Browsing Posts published in February, 2012

Taking a Few Days Off

Comments off

Just a quick note to let my regular readers know that I’ll be on hiatus for a couple of days.  I’ll probably return to posting on Thursday or Friday.  I absolutely love doing this blog, but sometimes it has to take a backseat to life and the “other” job that pays the bills … but I still plan to continue posting pretty much every day.

When I return, I’ll have a few updates to get to, including but not limited to:

  • New Homes Inventory Months of Supply – Easy Trends update
  • Weekly Jobless Claims – Easy Trends update
  • Fair value price for S&P 500 for end of February 2012
  • Durable Goods Orders – Easy Trends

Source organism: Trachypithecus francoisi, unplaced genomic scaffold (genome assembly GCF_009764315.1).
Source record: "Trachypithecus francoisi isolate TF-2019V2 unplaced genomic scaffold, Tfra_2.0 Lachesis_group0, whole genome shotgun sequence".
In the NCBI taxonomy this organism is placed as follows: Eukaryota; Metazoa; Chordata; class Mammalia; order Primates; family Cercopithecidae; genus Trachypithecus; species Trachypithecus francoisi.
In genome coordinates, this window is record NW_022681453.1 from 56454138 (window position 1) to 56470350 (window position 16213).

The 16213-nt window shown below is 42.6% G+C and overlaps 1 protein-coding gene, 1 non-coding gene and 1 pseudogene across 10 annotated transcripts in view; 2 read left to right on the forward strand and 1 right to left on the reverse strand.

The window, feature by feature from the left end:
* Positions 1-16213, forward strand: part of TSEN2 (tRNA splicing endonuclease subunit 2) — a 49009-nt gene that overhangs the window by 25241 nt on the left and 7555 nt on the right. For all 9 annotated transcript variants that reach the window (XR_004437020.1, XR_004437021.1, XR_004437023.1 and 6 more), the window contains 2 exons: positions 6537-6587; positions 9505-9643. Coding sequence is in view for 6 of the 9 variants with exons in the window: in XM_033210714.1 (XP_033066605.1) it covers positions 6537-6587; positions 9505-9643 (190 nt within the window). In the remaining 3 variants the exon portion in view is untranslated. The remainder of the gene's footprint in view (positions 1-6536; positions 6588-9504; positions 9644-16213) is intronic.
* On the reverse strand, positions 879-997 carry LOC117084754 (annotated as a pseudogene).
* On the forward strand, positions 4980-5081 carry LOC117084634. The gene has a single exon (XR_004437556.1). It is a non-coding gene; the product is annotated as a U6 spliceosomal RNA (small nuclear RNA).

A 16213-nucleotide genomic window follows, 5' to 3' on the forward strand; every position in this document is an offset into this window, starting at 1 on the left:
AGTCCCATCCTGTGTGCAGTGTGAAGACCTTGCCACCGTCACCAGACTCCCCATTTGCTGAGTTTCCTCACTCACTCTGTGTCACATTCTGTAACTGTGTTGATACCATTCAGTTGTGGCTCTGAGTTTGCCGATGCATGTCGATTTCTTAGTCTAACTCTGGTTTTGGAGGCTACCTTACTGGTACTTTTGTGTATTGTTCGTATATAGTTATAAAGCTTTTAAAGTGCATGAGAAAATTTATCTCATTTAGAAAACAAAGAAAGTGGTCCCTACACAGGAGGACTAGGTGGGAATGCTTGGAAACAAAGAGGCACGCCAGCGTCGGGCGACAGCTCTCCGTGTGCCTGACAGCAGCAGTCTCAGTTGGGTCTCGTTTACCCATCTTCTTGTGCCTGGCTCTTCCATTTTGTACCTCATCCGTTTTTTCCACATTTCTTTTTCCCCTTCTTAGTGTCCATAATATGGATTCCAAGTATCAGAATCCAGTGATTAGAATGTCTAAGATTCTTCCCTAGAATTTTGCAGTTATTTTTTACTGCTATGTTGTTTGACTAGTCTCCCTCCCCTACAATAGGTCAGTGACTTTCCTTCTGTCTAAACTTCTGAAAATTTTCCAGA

Thanks for your patience!


Economic Indicator Roundup

For a “Quick ‘n Easy” read, just review the labeled white boxes, then skip to my “Easy Take” summary at the end.  You can review any charts/graphs afterward.  I want to make sure no one is intimidated by the length of my posts, even though I’m trying to making them easy …

This is a dashboard of economic indicators that I like to follow.  For each, I will try to give you a brief description, the latest reading and what I understand to be its implications.  For simplicity, I will assign each a rating of positive, neutral or negative.  For each indicator, I will denote in its section how I decide which rating to give it.  At the end, I assign an overall rating, but this is just to guide me in my takeaway of where things stand.  It’s not scientifically rigorous or anything.

  • Positive – indicative of a healthy, growing economy.
  • Neutral – indicative of a slow or no growth economy but not a contracting (recession) economy.
  • Negative – indicative of a shrinking economy or recession.


Quick Summary

Indicator (Click for details – only works if full article is open) Current Rating (change)
ADS Business Conditions Index Positive